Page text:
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Video Shows The Devastating Effect Of Coronavirus On The Lungs

Video Shows The Devastating Effect Of Coronavirus On The Lungs

Doctors have created a virtual reality video showing the rapid effect that Covid-19 has on the body.

In a 3D simulation of a set of lungs, the deadly disease can be seen moving rapidly, having infected the organ's tissue, turning them from a healthy blue to a sickly green/yellow.

The video was created by doctors at George Washington University Hospital (GWUH) in the US, who used VR technology to show the devastating impact the coronavirus can have.

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It was based on a patient in their 50s, who had been transferred to GWUH after his initial symptoms of a fever, shortness of breath and a cough quickly escalated. Despite being hooked up to a ventilator, his condition deteriorated and he needed intensive treatment.

The current condition of the patient is not known.

Speaking on the hospital's podcast HealthCast about the video, Dr. Keith Mortman, chief of thoracic surgery at GW Hospital, said 'you do not need an MD' to understand the damage being done.

He said: "What we're seeing is that there was rapid and progressive damage to the lungs so that he needed higher levels of support from that ventilator and it got to the point where he needed maximal support from the ventilator.

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Doctors warned that even if people survive, the effects of Covid-19 could last for years. Credit: George Washington University Hospital
Doctors warned that even if people survive, the effects of Covid-19 could last for years. Credit: George Washington University Hospital

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"There is such a stark contrast between the virus-infected abnormal lung and the more healthy, adjacent lung tissue.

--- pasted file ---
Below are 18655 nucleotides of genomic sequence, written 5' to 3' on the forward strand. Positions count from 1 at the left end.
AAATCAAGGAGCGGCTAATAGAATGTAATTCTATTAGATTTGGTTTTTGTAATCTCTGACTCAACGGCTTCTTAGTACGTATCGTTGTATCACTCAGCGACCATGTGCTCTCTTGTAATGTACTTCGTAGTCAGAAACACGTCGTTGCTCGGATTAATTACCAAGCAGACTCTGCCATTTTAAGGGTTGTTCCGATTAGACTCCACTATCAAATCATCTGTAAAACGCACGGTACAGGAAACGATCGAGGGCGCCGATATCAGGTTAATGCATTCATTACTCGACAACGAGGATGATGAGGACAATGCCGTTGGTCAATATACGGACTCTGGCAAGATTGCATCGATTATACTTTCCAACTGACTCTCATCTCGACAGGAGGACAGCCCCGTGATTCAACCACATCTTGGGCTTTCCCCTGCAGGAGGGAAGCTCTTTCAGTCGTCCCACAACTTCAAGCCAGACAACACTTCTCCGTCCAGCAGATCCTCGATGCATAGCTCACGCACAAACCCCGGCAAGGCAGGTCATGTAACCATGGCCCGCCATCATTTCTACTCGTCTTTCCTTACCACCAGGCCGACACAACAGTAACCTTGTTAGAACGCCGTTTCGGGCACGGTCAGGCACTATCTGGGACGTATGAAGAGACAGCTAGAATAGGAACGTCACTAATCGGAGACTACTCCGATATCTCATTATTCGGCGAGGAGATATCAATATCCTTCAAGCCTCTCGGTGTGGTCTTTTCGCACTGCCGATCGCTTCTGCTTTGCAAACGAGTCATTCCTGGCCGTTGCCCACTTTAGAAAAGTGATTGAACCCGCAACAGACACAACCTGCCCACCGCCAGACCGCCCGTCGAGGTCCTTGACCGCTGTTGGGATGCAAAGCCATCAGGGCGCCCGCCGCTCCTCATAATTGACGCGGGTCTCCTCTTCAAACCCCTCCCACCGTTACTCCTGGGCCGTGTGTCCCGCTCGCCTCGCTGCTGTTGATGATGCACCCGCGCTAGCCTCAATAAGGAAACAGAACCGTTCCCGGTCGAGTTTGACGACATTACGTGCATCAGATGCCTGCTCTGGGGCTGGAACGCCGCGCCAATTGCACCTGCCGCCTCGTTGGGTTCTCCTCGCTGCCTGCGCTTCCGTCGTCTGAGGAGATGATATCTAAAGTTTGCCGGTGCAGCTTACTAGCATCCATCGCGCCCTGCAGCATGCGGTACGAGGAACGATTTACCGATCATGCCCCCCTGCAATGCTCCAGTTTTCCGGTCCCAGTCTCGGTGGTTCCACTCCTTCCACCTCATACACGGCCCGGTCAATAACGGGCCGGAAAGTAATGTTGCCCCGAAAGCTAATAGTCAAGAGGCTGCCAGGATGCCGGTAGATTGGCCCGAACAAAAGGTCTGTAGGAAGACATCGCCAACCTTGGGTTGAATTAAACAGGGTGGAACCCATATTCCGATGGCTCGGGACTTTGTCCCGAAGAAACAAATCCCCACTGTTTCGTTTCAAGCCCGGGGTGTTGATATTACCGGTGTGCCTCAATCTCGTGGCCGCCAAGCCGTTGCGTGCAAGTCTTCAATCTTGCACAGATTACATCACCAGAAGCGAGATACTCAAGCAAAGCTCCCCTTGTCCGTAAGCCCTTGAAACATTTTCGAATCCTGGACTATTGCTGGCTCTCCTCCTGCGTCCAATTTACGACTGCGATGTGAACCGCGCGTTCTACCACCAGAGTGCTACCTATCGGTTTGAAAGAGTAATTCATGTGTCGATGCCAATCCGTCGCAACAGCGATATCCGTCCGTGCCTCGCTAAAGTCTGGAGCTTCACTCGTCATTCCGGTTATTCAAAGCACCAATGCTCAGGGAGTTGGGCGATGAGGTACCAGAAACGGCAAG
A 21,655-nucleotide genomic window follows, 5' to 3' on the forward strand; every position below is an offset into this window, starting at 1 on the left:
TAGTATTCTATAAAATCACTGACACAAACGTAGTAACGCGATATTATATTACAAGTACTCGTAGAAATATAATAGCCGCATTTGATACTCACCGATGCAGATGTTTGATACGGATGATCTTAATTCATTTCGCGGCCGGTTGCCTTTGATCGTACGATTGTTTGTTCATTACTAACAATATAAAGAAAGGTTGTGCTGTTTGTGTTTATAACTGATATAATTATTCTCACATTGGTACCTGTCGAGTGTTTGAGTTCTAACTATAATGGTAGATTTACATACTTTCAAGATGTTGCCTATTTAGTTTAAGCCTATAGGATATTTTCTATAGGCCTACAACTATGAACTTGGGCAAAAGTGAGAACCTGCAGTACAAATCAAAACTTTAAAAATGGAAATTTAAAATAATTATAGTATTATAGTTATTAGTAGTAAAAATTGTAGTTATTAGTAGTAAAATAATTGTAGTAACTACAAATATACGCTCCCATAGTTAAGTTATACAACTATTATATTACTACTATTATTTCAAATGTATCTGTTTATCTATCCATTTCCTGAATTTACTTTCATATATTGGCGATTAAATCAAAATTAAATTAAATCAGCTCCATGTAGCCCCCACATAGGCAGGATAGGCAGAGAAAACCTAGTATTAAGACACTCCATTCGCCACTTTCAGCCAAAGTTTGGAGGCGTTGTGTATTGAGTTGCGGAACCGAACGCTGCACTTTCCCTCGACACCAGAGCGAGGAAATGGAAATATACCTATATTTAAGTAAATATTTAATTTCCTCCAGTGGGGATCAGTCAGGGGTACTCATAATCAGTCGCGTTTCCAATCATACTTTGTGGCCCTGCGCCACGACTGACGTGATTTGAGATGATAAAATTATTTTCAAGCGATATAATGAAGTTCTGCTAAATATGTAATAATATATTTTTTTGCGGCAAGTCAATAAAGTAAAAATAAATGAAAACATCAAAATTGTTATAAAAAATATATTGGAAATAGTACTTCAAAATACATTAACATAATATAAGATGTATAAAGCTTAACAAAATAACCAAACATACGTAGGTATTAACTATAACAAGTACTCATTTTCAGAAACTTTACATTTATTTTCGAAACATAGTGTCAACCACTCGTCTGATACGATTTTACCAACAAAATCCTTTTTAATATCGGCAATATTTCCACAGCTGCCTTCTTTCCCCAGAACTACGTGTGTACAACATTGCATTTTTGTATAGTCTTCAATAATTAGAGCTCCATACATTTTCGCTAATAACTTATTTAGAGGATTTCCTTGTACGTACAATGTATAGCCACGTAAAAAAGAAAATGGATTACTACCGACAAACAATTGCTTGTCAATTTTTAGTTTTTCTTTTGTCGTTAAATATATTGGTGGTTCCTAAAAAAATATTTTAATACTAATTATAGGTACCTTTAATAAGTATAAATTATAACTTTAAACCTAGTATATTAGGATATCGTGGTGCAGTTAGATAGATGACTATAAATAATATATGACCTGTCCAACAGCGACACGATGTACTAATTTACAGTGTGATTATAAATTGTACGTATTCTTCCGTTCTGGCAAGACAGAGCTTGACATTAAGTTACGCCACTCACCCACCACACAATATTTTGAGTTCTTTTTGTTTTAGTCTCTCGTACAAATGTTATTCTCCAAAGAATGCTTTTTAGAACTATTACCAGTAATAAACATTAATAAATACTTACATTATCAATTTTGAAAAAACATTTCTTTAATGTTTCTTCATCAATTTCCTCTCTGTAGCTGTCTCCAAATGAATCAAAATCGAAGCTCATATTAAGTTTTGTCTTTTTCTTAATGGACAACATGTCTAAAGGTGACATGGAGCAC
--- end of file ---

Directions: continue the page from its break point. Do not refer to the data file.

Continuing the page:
"And it's such a contrast that you do not need an MD after your name to understand these images... the damage we're seeing is not isolated to any one part of the lung. This is severe damage to both lungs diffusely."

But while most people who contract the virus will survive, Dr Mortman says for those who suffer the same kind of damage as the patient in the video, even if they survive the effects of Covid-19 could be irreversible.

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He went on: "When that inflammation does not subside with time, then it becomes essentially scarring in the lungs, creating long-term damage. It could impact somebody's ability to breathe in the long term."

Dr Mortman warned that this video was a stark reminder of what this virus can do to anyone, no matter our age or health condition.

Adding: "It is affecting every age group and every country, all 50 states in the US, so this is nationwide, a global, a community problem."

Yesterday (26 March), the UK Government announced that more than 100 people had died from coronavirus in the last 24 hours.

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It's okay to not panic. LADbible and UNILAD's aim with our campaign, Cutting Through, is to provide our community with facts and stories from the people who are either qualified to comment or have experienced first-hand the situation we're facing. For more information from the World Health Organisation on Coronavirus, click here.

Featured Image Credit: George Washington University Hospital

Topics: Science, Interesting, Coronavirus, US News, Technology

Dominic Smithers

Dominic graduated from the University of Leeds with a degree in French and History. Like you, Dom has often questioned how much use a second language has been. Well, after stints working at the Manchester Evening News, the Accrington Observer and the Macclesfield Express, along with never setting foot in France, he realised the answer is surprisingly little. But I guess, c'est la vie. Contact us at [email protected]